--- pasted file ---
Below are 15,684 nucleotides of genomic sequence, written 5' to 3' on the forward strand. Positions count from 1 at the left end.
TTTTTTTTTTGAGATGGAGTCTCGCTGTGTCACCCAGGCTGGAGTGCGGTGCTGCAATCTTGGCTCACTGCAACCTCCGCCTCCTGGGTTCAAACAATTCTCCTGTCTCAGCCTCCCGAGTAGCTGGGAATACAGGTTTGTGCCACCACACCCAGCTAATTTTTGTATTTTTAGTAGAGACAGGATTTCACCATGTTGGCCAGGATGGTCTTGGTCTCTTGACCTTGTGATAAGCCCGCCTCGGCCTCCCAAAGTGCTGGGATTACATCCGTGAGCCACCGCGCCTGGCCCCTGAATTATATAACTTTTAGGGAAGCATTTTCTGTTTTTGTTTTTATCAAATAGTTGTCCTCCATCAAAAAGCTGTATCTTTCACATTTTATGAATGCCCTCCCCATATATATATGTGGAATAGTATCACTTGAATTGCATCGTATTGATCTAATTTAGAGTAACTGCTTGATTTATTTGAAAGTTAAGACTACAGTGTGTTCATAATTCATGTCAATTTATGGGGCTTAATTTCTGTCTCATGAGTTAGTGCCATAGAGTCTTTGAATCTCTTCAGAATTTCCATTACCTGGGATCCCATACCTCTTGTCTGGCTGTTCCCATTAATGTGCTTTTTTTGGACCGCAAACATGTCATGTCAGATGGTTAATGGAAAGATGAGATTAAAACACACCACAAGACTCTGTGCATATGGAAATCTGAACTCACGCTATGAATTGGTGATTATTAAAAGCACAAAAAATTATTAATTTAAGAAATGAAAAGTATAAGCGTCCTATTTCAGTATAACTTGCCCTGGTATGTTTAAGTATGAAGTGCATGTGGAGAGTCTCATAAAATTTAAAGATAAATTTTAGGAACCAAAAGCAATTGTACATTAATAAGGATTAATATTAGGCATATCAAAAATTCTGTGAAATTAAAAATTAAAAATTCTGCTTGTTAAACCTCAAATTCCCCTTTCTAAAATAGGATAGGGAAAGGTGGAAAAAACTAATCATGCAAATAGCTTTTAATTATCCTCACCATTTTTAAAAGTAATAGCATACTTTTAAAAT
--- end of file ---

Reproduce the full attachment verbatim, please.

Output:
Below are 15,684 nucleotides of genomic sequence, written 5' to 3' on the forward strand. Positions count from 1 at the left end.
TTTTTTTTTTGAGATGGAGTCTCGCTGTGTCACCCAGGCTGGAGTGCGGTGCTGCAATCTTGGCTCACTGCAACCTCCGCCTCCTGGGTTCAAACAATTCTCCTGTCTCAGCCTCCCGAGTAGCTGGGAATACAGGTTTGTGCCACCACACCCAGCTAATTTTTGTATTTTTAGTAGAGACAGGATTTCACCATGTTGGCCAGGATGGTCTTGGTCTCTTGACCTTGTGATAAGCCCGCCTCGGCCTCCCAAAGTGCTGGGATTACATCCGTGAGCCACCGCGCCTGGCCCCTGAATTATATAACTTTTAGGGAAGCATTTTCTGTTTTTGTTTTTATCAAATAGTTGTCCTCCATCAAAAAGCTGTATCTTTCACATTTTATGAATGCCCTCCCCATATATATATGTGGAATAGTATCACTTGAATTGCATCGTATTGATCTAATTTAGAGTAACTGCTTGATTTATTTGAAAGTTAAGACTACAGTGTGTTCATAATTCATGTCAATTTATGGGGCTTAATTTCTGTCTCATGAGTTAGTGCCATAGAGTCTTTGAATCTCTTCAGAATTTCCATTACCTGGGATCCCATACCTCTTGTCTGGCTGTTCCCATTAATGTGCTTTTTTTGGACCGCAAACATGTCATGTCAGATGGTTAATGGAAAGATGAGATTAAAACACACCACAAGACTCTGTGCATATGGAAATCTGAACTCACGCTATGAATTGGTGATTATTAAAAGCACAAAAAATTATTAATTTAAGAAATGAAAAGTATAAGCGTCCTATTTCAGTATAACTTGCCCTGGTATGTTTAAGTATGAAGTGCATGTGGAGAGTCTCATAAAATTTAAAGATAAATTTTAGGAACCAAAAGCAATTGTACATTAATAAGGATTAATATTAGGCATATCAAAAATTCTGTGAAATTAAAAATTAAAAATTCTGCTTGTTAAACCTCAAATTCCCCTTTCTAAAATAGGATAGGGAAAGGTGGAAAAAACTAATCATGCAAATAGCTTTTAATTATCCTCACCATTTTTAAAAGTAATAGCATACTTTTAAAAT